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1969 Chronokey Chronomedia index
Numbers after entries link to the list of references.

links and notes
  Cultural highlightsPredictions made this year  
January 1  UK television licence fee is increased by £1 to £6 monochrome and £11 colour. > 1971
January 2  Australian Rupert Murdoch buys UK's best-selling Sunday newspaper News of the World from Sir William ('Pissing Billy') Carr, after a bitter battle with rival bidder, Czech-born British publisher Robert Maxwell. > October
January  Experimental pay TV service at Hartford, Connecticut closes.  
January 30  The Beatles' last public performance together is on the roof of Apple Corps, their company building in Savile Row, London. The performance of Get Back for release as a recording and for the film Let It Be ends when the police appear on the roof.  
February 4  A Bill to introduce statutory deposit of films in the National Film Archive is introduced in the UK House of Commons by Dr David Kerr. He reports that with the past 10 years 998 films have been selected for voluntary deposit but acquisitions were achieved for only 126 out of 237 UK films, 110 of 360 US films and 50 out of 401 European and other films. Moreover, the copies provided have generally been used prints no longer suitable for exhibition.  
February 5  Turn On, a comedy sketch show to challenge NBC's hit series Rowan and Martin's Laugh-In, is taken off the ABC network after its first episode.  
February  Arab States Broadcasting Union is formed.  
March 19  ITA's transmitter mast at Emley Moor collapses, causing loss of ITV programmes to 6m viewers in the newly created Yorkshire Television area, and of BBC2. Temporary masts have BBC2 back on air within two days and ITV within four. Work begins on a permanent replacement later in the year. > 1971 January 21
April  IBM announces a method of contact printing videotape at high speeds.  
April  Matsushita announces a 'bifilar' high-speed contact videotape printer.  
April  Sony announces its first colour videocassette recorder. Known as the Magazine Videocorder, it uses one-inch tape running at 3.25 ips giving 60 minutes’ recording time. Sony’s one-inch videotape recorder model EV310, costing £1,200, is introduced this year.
The quest for home video
May  First gallery exhibition entirely devoted to video: Television as a Creative Medium, at Howard Wise Gallery, New York.  
May  Film and Television Committee of the Australian Council of the Arts recommends establishment of a film development corporation, a national film school and an experimental film fund. Under lobbying pressure, prime minister John Gorton accepts the recommendations and all are implemented within the next three years.  
May  Canadian government bans all tobacco advertising on television once current contracts are fulfilled.  
•  In the USA, the Federal Communications Commission issues a Notice of Proposed Rulemaking to ban cigarette advertising on radio and television. Cigarette advertisers agree to withdraw broadcast advertising in return for a delay in imposing restrictions on the sale of cigarettes. > 1970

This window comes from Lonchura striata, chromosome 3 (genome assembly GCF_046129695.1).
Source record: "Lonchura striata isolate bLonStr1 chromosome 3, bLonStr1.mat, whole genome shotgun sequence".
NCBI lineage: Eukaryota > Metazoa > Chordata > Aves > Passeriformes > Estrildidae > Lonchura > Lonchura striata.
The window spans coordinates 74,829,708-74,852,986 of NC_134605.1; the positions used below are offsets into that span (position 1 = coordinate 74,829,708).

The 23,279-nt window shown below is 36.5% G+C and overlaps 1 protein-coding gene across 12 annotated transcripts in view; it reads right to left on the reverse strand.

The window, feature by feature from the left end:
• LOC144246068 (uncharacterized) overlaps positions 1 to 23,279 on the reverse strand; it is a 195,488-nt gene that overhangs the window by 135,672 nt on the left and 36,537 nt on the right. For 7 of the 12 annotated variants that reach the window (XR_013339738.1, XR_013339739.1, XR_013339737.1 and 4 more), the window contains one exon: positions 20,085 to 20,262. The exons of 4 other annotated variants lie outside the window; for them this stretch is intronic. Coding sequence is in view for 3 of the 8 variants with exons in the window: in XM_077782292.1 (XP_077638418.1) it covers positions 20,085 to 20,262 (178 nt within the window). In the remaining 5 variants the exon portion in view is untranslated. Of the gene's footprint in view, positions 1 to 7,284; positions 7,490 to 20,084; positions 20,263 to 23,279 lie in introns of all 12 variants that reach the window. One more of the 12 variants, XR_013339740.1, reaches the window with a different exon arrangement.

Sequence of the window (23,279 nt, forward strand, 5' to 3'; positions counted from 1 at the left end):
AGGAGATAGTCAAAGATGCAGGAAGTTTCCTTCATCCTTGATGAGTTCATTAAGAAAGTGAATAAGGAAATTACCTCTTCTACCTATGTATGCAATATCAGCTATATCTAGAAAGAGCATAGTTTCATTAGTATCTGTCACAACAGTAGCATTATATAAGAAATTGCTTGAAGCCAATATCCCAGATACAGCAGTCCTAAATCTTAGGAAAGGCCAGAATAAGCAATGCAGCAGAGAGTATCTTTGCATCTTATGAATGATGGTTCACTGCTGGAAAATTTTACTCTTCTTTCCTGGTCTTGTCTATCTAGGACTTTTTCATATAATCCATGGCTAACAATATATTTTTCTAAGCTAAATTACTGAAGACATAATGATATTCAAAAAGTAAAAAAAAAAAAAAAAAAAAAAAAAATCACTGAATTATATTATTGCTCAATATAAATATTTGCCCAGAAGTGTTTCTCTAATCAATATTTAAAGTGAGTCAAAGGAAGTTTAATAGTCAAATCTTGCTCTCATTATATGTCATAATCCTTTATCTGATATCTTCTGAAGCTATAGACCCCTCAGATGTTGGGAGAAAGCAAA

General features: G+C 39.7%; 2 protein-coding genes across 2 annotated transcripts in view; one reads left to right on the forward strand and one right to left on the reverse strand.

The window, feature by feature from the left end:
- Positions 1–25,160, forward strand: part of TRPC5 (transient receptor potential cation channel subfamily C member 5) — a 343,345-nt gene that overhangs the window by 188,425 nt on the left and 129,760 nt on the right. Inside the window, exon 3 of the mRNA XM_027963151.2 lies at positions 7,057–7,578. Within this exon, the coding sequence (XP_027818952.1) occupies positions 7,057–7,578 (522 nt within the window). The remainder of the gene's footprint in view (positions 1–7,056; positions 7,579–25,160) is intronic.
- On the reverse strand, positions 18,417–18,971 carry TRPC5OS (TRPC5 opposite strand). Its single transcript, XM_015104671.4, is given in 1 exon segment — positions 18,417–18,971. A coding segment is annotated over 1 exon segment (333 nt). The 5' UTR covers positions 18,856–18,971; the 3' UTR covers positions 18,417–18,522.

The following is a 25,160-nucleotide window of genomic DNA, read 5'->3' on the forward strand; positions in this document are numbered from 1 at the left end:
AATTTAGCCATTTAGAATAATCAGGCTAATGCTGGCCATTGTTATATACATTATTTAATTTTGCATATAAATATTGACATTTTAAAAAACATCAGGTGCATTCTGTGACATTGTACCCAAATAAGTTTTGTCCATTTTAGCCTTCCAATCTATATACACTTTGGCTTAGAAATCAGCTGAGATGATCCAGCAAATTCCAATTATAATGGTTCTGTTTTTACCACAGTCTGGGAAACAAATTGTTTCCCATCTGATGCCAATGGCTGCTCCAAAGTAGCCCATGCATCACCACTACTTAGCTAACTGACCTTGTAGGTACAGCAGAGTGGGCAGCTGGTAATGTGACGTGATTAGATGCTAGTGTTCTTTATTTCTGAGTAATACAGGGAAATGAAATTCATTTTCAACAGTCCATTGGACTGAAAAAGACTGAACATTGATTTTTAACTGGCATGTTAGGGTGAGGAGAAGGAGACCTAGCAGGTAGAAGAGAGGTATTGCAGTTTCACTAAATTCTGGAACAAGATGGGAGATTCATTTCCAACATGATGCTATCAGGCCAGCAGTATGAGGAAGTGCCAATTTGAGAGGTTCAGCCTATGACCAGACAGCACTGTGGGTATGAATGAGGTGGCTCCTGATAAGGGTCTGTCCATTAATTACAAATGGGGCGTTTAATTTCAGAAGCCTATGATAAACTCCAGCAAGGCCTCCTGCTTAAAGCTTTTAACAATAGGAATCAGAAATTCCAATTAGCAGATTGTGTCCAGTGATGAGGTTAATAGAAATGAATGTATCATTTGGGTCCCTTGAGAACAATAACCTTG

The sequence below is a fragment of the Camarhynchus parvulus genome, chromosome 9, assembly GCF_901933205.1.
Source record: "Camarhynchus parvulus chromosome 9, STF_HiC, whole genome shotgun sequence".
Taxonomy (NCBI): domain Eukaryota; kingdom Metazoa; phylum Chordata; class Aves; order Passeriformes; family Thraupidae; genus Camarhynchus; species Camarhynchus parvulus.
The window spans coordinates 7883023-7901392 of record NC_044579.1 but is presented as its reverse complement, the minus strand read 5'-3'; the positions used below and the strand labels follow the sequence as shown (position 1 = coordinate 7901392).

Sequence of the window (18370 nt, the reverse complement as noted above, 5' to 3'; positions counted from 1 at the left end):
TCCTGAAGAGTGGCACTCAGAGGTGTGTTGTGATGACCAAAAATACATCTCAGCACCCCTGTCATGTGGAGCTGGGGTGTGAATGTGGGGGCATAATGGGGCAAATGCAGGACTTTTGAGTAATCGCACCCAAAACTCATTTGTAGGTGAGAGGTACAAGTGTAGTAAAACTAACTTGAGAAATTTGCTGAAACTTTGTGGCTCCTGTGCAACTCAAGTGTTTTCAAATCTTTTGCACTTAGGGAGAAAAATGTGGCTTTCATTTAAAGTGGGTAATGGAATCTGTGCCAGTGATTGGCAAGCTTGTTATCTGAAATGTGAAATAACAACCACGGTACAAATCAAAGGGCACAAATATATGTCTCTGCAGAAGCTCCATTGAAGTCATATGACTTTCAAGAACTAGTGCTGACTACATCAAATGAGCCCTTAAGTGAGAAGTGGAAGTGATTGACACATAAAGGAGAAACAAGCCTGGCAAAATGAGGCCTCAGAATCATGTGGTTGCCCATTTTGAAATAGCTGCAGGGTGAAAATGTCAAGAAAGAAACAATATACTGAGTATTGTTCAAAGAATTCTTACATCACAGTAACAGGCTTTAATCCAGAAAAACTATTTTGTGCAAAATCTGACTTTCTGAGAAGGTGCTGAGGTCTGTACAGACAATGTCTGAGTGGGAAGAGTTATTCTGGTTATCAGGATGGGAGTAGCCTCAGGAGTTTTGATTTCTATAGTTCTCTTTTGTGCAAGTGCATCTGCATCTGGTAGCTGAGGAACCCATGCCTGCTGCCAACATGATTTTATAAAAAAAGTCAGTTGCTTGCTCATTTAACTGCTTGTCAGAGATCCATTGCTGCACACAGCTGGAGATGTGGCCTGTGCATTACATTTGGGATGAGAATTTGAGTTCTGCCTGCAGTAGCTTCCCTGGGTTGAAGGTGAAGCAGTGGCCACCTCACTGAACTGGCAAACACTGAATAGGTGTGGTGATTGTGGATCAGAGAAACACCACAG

May 29  Broadcasting Act comes into effect in the Netherlands, setting up Nederlandse Omroep Stichting (NOS) as the controlling and co-ordinating body.  
June 7  BBC Overseas Service begins transmissions in the Nepali language.  
June 17  JVC announces plans to market cartridge video recorder using half-inch tape running at 7.5 ips for a maximum playing time of 30 mins. Audio to be on dual stereo tracks. JVC, Matsushita and Sony discuss standardisation of colour format under auspices of Electronic Industries Association of Japan (EIAJ).
The quest for home video
June 27  Telesat Canada Act is passed to ‘establish a Canadian corporation for telecommunication by satellite’.  
July 8  Kinney National Service conglomerate acquires Warner Bros-Seven Arts, changing its name to Warner Communications.  
July 21  Live television coverage of the first moon landing, including, at 02:56 GMT (in US prime-time), Neil Armstrong stepping onto the moon's surface. An estimated 40.13m US households (65 per cent) are watching and 1,000 people involved at the three US networks in producing the coverage, based on signals from the two remote television cameras on the lunar landing module.  
July 21  First public demonstration of EVR home video system at the International Audio-Visual Exhibition (Internavex) at Olympia in London. > 1970

The quest for home video: EVR
July 25  A 3D soft porn film called The Stewardesses, shot in the Stereovision process, is released in the US. Made for just over $100,000, it reportedly goes on to make over $120m at the US box office.  
August  Television service starts in United Arab Emirates. Television service start dates
August 15-18  Woodstock Music and Art Fair concert is held at Bethel, NY. Despite rain, an estimated 500,000 people turn up at Yasker’s Farm for the concert featuring many of the top rock music acts of the day. The event, preserved on film in Woodstock (Michael Wadleigh, 1970), becomes one of the defining moments of its age and for a generation.